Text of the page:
Has the U.S. reached the tipping point on legalizing marijuana?
Arizona, New Jersey, Montana and South Dakota voted Tuesday to legalize recreational pot, bringing the total number of pro-weed states to 14 and the District of Columbia.
Intuitively, one would think that at least 50% of a given population must ascribe to a new idea before it becomes commonly accepted, but psychological studies show that the so-called tipping point occurs around 25%.
Researchers found a group with a “minority viewpoint” can overturn public consensus by establishing acceptance among “roughly 25%” of the group, according to a 2018 paper published in the journal Science.
“Observational accounts of rapid changes in social conventions have suggested that apparently stable societal norms can be effectively overturned by the efforts of small but committed minorities,” said researchers at the University of Pennsylvania and University of London.
With regard to marijuana, political observers note that voters in conservative states, like South Dakota, are approving measures to legalize pot.
“They’re voting disproportionately for other than what you’d expect from traditional Republicanism,” said Michael Card, associate professor of political science at the University of South Dakota.
Just last year, South Dakota Gov. Kristi Noem, a Republican, vetoed a bill passed by her own party to legalize industrial hemp, warning that use of the non-psychoactive cousin to marijuana might lead to experimenting with the drug.
On Tuesday, a slim majority (53%) of South Dakota voters approved a constitutional amendment to “legalize, regulate, and tax” marijuana and hemp. A separate measure to legalize medicinal marijuana passed with 69% of the vote after supporters of legalization had spent more than $1.5 million, according to campaign finance records.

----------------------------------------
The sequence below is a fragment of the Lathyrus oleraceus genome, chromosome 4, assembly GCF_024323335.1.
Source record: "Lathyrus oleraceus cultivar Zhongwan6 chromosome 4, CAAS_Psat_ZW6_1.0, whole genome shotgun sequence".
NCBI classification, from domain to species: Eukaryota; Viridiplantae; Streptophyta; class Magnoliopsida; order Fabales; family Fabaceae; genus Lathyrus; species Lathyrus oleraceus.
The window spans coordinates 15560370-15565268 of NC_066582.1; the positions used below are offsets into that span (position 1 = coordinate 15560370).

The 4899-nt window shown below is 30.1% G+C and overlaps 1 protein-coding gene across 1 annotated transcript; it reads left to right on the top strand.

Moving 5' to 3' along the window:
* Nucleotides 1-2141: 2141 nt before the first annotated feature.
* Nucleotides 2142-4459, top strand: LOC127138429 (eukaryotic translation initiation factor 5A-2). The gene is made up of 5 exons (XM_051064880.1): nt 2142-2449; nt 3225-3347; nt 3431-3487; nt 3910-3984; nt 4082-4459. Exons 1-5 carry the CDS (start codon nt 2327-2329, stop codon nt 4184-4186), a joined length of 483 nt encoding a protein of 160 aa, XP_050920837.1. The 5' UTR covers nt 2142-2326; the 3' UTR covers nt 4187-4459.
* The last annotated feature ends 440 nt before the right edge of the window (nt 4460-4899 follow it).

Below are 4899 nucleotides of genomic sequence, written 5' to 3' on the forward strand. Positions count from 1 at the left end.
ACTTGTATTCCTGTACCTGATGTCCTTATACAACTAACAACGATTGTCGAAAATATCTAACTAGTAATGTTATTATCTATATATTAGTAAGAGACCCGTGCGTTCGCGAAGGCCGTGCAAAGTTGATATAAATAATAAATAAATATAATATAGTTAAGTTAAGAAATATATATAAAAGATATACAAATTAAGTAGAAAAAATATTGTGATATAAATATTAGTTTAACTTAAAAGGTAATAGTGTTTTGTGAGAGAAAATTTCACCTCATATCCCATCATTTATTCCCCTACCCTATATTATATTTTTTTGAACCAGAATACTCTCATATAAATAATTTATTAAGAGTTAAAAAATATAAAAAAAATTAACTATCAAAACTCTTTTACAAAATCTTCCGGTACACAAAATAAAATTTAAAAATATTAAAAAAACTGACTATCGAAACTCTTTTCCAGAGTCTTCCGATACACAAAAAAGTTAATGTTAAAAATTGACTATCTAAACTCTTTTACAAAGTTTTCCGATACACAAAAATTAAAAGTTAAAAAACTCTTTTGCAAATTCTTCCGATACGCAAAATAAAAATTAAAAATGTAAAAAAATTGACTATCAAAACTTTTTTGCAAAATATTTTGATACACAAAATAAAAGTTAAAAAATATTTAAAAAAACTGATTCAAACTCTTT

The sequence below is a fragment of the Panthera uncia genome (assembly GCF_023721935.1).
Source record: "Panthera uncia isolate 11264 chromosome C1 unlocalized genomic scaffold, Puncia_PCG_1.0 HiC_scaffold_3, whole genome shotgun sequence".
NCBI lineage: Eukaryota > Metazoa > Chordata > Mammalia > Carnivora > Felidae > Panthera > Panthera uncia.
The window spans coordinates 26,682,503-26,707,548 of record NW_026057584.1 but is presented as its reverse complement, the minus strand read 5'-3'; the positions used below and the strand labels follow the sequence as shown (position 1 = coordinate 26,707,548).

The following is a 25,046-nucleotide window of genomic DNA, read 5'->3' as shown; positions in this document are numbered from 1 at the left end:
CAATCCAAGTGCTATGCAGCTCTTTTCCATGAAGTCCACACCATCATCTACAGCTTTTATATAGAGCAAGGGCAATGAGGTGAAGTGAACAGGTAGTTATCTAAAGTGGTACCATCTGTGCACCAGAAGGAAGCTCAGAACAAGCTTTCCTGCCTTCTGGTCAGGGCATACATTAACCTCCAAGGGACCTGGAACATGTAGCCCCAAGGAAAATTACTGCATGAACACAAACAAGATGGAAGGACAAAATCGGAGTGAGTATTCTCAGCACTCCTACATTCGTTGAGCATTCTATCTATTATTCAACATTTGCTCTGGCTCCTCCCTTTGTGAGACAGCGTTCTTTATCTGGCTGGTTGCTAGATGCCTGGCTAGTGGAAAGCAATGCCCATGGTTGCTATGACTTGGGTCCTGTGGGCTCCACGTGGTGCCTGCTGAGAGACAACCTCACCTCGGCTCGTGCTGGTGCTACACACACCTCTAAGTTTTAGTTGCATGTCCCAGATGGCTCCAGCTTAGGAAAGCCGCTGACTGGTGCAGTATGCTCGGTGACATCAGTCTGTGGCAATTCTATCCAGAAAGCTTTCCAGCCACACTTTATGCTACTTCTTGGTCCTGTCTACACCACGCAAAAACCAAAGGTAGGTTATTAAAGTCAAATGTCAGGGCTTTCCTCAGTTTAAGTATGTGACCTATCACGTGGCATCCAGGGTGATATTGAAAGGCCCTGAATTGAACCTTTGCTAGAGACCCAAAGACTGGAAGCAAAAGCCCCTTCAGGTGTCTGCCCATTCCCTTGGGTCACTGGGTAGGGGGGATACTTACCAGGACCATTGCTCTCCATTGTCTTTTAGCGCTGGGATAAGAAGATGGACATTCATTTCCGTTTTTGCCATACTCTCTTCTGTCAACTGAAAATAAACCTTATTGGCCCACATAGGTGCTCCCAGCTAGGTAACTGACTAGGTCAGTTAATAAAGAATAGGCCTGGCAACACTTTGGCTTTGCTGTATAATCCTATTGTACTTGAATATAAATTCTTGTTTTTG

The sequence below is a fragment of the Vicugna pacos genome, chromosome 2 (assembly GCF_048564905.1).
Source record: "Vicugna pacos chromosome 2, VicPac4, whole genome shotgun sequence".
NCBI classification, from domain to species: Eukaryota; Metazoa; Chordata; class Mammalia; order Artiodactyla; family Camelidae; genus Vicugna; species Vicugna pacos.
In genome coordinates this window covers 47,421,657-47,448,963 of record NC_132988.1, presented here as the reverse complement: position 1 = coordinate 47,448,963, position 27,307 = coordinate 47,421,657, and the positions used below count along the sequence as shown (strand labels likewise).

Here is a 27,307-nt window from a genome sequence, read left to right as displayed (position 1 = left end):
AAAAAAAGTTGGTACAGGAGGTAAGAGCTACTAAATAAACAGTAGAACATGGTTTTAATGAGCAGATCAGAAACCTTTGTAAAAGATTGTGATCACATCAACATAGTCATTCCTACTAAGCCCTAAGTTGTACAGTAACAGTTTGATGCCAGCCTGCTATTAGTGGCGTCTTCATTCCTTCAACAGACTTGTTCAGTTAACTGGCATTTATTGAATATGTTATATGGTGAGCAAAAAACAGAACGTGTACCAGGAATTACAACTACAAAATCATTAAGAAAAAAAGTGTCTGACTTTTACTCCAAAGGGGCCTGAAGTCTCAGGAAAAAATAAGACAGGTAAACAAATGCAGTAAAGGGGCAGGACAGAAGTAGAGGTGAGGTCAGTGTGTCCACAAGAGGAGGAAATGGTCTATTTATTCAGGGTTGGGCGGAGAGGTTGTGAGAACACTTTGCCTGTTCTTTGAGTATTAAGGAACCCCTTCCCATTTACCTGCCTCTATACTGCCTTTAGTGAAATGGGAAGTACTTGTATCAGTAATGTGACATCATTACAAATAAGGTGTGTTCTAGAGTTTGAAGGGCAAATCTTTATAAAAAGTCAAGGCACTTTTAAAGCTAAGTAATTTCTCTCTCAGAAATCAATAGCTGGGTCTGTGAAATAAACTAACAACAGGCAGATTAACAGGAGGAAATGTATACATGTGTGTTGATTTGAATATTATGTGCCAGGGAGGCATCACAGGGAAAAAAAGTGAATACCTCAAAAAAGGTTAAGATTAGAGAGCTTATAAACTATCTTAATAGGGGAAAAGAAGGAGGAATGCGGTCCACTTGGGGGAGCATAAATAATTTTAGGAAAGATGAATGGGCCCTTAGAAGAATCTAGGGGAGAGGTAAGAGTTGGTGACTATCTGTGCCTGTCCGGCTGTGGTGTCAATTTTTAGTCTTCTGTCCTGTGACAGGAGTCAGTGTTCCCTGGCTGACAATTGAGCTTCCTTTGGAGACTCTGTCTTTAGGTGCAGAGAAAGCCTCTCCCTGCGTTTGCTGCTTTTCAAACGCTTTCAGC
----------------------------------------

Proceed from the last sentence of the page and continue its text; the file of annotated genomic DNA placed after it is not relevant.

“The governor said hemp was a ‘gateway drug’ to marijuana, and lo and behold, it became a gateway drug but not in the way she thought,” Mr. Card said of Ms. Noem.
Meanwhile, Mississippi on Tuesday joined the wide majority of states that authorize the use of medical marijuana. (Only Idaho and Nebraska outlaw medicinal pot.) About 67% of Mississippi voters approved the medical pot measure despite opposition by the Republican-led Legislature.
About 60% of Arizona voters and 56% of Montana voters approved ballot measures to legalize recreational marijuana.
“I think it will be a real shot in the arm for the tourism industry,” Dave Lewis, policy adviser for New Approach Montana, told Bozeman Daily Chronicle.
Proponents, including the D.C.-based Marijuana Policy Project, say that decriminalizing weed will eliminate arrests for nonviolent offenses, which disproportionately affect Black men. Some point to pot cultivation as a boost for drier agricultural regions.
Other observers say marijuana use — like same-sex marriage — represents a once-taboo subject maturing into a nonissue among voters.
The margin of victory in the states, including New Jersey, where 66.9% of voters approved recreational use for persons 21 and older, suggests that legal marijuana is no longer a niche of liberal states, such as Washington, Colorado and California, where cannabis was first legalized for medical purposes in 1996.
In Minnesota, a number of state legislative races saw third-party candidates running under the Legal Marijuana Now and the Grassroots — Legalize Cannabis parties, though the candidates were accused Wednesday of stealing votes from major-party candidates.
Marijuana is still a controlled substance that is illegal under federal law.
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